Is the coalition leadership competent at managing the collaboration?
Coalition progress requires a core group committed to stay with the effort until the goal is achieved. Since coalitions are by nature diverse, not all member organizations have the same incentives for participation. There are usually differences in the type, source, level and intensity of commitment brought to a collaboration by different members. Recognizing and addressing these differences can be vital for coalition development.
TYPE OF COMMITMENT:
Pragmatism/ Self-interest: quest for resources and power
To obtain something for their organization or constituency
To obtain something tangible for themselves as an individual
To enhance agency or professional reputation or credibility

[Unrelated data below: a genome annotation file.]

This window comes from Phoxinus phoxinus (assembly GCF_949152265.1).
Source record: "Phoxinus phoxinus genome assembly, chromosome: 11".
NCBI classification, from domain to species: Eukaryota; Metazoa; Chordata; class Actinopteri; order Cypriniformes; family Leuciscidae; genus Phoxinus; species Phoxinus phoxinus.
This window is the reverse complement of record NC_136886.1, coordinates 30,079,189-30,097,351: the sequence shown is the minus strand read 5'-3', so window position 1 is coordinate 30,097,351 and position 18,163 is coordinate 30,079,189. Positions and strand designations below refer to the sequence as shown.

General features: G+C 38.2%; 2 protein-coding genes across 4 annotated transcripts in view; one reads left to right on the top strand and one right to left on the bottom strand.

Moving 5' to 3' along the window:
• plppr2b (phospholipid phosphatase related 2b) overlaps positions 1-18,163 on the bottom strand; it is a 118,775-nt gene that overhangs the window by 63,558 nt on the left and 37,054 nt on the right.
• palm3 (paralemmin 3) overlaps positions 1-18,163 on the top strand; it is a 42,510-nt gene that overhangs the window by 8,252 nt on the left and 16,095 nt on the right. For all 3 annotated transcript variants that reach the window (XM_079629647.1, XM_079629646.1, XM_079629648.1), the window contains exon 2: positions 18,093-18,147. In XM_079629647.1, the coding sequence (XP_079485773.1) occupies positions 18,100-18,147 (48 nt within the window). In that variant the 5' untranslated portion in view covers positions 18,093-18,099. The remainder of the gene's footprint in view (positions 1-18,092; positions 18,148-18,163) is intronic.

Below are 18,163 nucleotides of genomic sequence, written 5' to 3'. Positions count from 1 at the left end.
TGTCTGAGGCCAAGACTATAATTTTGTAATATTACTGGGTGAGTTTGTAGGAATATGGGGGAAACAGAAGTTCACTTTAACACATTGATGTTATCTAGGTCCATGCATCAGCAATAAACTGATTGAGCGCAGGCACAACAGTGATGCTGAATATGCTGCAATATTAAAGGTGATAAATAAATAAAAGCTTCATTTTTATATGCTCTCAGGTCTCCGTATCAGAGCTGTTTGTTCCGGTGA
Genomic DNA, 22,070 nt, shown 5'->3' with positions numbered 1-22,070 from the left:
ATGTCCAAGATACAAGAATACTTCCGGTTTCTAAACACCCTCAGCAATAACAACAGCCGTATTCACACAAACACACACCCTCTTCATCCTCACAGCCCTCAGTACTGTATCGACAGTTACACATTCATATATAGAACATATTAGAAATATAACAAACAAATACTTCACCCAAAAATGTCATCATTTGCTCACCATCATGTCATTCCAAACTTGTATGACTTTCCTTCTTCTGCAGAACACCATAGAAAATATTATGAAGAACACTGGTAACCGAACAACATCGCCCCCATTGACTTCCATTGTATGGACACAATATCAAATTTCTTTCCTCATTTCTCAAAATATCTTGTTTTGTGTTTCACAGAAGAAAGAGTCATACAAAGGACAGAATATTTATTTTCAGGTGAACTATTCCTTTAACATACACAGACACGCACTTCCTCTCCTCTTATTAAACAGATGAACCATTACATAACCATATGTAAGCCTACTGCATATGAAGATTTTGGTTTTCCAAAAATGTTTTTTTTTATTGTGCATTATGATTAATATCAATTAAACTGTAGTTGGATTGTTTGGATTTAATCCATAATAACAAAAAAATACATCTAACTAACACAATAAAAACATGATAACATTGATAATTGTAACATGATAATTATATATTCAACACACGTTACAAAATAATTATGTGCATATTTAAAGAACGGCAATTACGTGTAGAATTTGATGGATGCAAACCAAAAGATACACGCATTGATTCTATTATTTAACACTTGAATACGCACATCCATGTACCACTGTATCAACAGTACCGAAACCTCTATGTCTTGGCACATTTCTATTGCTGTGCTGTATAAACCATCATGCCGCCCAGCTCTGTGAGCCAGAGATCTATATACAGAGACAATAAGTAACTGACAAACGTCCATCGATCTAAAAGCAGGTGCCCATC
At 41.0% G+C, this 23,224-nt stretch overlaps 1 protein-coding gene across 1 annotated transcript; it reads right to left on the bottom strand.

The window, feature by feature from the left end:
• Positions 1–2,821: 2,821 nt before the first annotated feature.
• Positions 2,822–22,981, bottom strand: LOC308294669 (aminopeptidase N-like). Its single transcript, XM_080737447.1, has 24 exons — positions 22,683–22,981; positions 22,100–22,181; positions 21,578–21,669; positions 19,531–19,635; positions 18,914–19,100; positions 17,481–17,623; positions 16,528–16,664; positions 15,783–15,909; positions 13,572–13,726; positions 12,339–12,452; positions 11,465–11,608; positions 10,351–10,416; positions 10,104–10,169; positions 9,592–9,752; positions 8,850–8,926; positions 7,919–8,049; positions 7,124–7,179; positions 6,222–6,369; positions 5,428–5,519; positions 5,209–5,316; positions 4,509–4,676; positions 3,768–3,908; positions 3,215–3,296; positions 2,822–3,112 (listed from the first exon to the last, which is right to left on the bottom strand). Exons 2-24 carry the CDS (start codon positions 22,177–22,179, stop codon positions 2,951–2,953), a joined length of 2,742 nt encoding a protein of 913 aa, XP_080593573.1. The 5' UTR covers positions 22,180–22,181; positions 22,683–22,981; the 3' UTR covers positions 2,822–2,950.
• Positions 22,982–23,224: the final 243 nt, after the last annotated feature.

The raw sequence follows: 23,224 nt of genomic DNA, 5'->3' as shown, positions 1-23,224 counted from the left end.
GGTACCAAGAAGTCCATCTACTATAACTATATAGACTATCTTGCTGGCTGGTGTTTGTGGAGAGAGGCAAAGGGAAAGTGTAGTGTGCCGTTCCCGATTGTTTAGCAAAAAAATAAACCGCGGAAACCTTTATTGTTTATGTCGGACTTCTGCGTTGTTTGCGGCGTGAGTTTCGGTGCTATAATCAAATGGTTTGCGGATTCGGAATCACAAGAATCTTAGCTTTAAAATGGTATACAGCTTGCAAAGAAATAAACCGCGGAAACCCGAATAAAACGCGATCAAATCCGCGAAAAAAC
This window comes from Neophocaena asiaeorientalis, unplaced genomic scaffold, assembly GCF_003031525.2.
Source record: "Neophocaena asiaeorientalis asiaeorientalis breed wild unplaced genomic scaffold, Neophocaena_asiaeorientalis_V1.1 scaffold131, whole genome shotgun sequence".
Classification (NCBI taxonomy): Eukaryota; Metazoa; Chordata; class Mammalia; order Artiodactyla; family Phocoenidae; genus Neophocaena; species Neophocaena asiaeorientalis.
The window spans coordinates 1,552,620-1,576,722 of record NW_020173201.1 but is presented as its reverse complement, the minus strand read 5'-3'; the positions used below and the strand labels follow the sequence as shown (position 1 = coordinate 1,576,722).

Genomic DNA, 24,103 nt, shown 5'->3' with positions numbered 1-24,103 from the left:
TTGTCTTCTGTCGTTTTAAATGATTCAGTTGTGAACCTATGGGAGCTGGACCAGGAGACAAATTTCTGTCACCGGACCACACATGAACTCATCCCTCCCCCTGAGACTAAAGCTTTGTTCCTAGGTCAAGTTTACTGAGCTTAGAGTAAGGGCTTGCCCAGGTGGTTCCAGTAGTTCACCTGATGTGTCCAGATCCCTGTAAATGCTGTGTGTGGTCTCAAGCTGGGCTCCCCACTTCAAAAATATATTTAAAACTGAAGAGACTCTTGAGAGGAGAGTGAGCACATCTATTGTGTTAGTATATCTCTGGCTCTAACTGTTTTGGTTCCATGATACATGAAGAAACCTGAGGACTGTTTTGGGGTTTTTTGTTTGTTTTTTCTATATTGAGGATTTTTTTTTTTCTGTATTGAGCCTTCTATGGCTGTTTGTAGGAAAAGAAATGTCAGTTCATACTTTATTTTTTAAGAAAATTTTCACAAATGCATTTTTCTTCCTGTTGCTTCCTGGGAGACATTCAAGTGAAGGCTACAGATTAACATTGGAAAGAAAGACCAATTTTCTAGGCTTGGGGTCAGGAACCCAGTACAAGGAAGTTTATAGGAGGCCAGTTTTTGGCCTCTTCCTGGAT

To gain protection in a shared stance
To obtain information or contacts
Ideology/ Altruism: value-based commitment to a cause or public interest
To do innovative or creative work
To promote a particular political or religious ideology
To do good work to benefit others
To further civic duty or pride
SOURCE OF COMMITMENT:
Commitment to the cause/goal (collaboration is a means to an end)
Commitment to the process of collaboration (collaboration is an end in itself)
LEVEL OF COMMITMENT:
High / low
Short term / long term
Initiating / sustaining
INTENSITY OF COMMITMENT: (This can change over time) Participant views the collaboration as:
a top priority
one of many activities
of limited interest
useful only for appearances